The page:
Besides the sensor ID number, the screenshot above also contains other vital information: The channel list with their respective number and function. For instance, sensor "E16971" above offers 7 channels. Channel 1 is a temperature reading, Channel 2 is relative humidity and so on. Write down the channel numbers you need for your LabVIEW application.

With dracal-usb-get.exe, a selection of channels can be read and their value displayed in a program-friendly format to be interpreted by another software (LabVIEW in this case). The sensor ID is specified using the -s option and the channel(s) to be fetched using the -i options. Other command-line options are available and can be used, for instance, to change measurement units or the display precision. Simply execute "dracal-usb-get.exe -h" for more information.

Here is an example where sensor ID "E16415" channel 0 (IR light intensity) is displayed:

C:\Program Files (x86)\DracalView>  dracal-usb-get -s E16415 -i 0
134.00

To fetch and display several channels at once, simply specify them as a comma-separated list to the -i option. In the example below, channels 0, 1 and 2 from sensor ID "E16971" are fetched:

C:\Program Files (x86)\DracalView>  dracal-usb-get -s E16971 -i 0,1,2
101.09, 25.26, 59.30

5. Executing an external program from LabVIEW

Once the data acquisition command based on dracal-usb-get.exe is built and tested, our next goal is to have LabVIEW execute this command and interpret its output, making the data available in the block diagram. "System Exec.vi", found in the Functions panel->Connectivity->Librairies & Executables, is perfect for the task:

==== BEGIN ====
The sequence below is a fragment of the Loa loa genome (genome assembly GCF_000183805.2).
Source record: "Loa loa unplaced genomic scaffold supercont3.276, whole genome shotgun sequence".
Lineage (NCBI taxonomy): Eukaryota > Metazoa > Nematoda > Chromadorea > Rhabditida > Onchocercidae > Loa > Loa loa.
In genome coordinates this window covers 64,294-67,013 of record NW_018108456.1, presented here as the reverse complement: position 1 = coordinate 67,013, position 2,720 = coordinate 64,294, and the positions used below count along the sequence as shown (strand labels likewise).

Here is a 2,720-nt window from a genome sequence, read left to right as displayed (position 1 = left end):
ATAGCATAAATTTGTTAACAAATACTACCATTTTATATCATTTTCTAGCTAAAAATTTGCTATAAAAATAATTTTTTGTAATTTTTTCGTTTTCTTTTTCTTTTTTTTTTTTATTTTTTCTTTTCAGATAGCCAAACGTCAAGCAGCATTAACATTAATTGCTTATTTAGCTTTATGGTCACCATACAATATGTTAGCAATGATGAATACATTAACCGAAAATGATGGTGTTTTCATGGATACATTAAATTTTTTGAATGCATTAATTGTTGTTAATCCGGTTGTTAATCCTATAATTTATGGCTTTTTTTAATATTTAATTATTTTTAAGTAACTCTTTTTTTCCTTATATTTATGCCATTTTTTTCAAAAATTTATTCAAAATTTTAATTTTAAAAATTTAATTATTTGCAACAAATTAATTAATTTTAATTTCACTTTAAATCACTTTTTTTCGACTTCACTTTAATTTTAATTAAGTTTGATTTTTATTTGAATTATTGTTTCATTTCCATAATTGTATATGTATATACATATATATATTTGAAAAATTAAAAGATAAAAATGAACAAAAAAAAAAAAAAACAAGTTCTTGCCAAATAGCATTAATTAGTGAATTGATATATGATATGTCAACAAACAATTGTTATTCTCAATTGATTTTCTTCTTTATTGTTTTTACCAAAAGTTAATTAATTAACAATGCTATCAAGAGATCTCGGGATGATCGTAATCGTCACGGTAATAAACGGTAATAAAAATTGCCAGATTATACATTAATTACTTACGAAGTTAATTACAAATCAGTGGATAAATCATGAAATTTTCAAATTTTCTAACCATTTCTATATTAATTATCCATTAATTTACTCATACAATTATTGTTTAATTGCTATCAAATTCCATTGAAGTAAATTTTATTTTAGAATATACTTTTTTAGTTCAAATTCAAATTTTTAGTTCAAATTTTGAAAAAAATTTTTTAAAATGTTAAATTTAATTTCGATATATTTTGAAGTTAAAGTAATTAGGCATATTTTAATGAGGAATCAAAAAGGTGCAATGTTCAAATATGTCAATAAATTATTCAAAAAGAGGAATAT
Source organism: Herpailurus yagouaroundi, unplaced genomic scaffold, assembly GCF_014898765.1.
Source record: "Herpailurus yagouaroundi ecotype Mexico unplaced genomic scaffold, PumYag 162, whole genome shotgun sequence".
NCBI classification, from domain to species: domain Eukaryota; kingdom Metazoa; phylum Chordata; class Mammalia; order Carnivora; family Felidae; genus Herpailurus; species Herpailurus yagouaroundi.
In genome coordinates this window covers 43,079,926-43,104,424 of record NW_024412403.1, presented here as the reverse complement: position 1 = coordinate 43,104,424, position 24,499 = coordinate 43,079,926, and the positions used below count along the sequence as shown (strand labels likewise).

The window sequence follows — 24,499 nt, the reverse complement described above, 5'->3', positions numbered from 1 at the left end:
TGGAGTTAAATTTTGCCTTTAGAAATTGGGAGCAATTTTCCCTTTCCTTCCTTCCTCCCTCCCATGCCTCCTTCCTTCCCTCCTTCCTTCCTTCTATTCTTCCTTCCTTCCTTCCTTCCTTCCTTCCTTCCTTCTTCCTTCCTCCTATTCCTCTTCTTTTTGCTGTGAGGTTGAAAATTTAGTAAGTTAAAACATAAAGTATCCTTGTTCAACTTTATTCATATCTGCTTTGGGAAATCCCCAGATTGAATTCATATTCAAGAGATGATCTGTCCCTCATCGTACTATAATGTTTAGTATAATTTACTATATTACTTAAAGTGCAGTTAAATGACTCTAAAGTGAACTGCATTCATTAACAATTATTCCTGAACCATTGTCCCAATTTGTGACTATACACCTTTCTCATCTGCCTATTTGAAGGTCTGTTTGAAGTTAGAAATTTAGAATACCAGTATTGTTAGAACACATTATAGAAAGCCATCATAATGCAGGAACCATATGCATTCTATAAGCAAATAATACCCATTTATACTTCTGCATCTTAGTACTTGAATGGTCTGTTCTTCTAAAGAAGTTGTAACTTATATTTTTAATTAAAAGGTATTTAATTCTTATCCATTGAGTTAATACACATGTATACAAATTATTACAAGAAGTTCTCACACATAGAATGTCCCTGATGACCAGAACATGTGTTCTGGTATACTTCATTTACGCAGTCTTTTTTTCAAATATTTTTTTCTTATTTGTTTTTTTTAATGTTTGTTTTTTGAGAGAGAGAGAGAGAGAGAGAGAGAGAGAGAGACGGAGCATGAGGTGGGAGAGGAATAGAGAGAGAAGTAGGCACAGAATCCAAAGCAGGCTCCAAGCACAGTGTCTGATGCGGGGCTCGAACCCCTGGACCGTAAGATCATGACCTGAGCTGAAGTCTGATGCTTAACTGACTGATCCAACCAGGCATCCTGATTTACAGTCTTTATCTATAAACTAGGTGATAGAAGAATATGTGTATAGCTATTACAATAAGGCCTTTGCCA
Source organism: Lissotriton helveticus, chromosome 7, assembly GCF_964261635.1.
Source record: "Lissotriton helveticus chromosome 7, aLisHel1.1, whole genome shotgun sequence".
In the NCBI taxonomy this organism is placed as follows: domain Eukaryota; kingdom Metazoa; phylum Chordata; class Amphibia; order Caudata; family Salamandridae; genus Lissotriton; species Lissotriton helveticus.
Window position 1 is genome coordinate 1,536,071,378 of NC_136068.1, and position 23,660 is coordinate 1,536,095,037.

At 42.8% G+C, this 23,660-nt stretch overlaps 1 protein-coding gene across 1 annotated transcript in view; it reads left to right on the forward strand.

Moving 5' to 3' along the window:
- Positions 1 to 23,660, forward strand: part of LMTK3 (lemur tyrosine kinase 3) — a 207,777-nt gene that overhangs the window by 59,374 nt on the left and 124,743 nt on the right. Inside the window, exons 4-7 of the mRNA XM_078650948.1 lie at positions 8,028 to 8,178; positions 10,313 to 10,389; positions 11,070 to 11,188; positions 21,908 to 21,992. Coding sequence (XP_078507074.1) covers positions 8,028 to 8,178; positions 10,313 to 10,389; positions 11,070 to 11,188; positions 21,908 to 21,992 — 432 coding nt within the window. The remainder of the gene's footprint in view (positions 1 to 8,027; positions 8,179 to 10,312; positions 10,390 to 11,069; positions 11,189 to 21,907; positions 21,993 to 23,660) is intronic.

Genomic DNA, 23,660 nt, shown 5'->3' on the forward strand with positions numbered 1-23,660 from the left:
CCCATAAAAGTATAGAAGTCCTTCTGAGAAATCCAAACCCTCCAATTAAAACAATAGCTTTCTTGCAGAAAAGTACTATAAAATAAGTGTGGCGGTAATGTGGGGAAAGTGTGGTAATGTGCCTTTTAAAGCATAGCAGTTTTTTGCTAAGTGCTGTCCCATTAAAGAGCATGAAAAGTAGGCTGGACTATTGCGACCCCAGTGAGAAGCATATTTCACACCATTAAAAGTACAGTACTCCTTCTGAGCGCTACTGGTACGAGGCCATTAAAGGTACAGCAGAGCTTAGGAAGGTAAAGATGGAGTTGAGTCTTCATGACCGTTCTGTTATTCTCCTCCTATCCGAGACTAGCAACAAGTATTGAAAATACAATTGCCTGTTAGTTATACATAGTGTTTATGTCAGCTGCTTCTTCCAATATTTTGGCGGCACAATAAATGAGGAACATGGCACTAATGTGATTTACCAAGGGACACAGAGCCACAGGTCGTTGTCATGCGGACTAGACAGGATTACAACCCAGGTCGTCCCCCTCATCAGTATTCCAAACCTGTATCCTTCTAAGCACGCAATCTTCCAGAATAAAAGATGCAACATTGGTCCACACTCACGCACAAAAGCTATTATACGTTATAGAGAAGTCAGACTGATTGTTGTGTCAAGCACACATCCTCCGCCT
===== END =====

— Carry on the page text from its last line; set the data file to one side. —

Here is a complete example. The command-line (in this case C:\Program Files (x86)\DracalView> dracal-usb-get.exe -s E16971 -i 0,1,2) is a parameter supplied to "System Exec" using a string constant. The command output is then split (using the comma string constant to specify the separator) and interpreted as a list of floating point values (Hence the "%f" format string), and finally placed in a table where each row contains the data for a single channel. In the example below, the data is then extracted from the table and routed to the appropriate graphic elements.

Block diagram:

Front panel:

6. Other considerations

The points below should be taken into account during use and design:

  • To prevent errors, DracalView should not be used when the LabVIEW application is running.
  • To prevent errors, more than one (1) instance of dracal-usb-get.exe should never be used. If this is a limiting factor, we advise you to consider a product with the COM protocol (VCP) communication option and follow this guide.
  • As each capture implies starting an external tool, the maximum sampling rate might not be very high. (More or less 1 second can be expected, but it ultimately depends on several factors such as the type of sensor(s), the sensor version and how many channels are being read.
  • Dracal Technologies inc. products must never be used to build life-critical systems.

LabVIEW is a trademark of National Instruments. Neither Dracal Technologies inc., nor any software programs or other goods or services offered by Dracal Technologies inc., are affiliated with, endorsed by, or sponsored by National Instruments.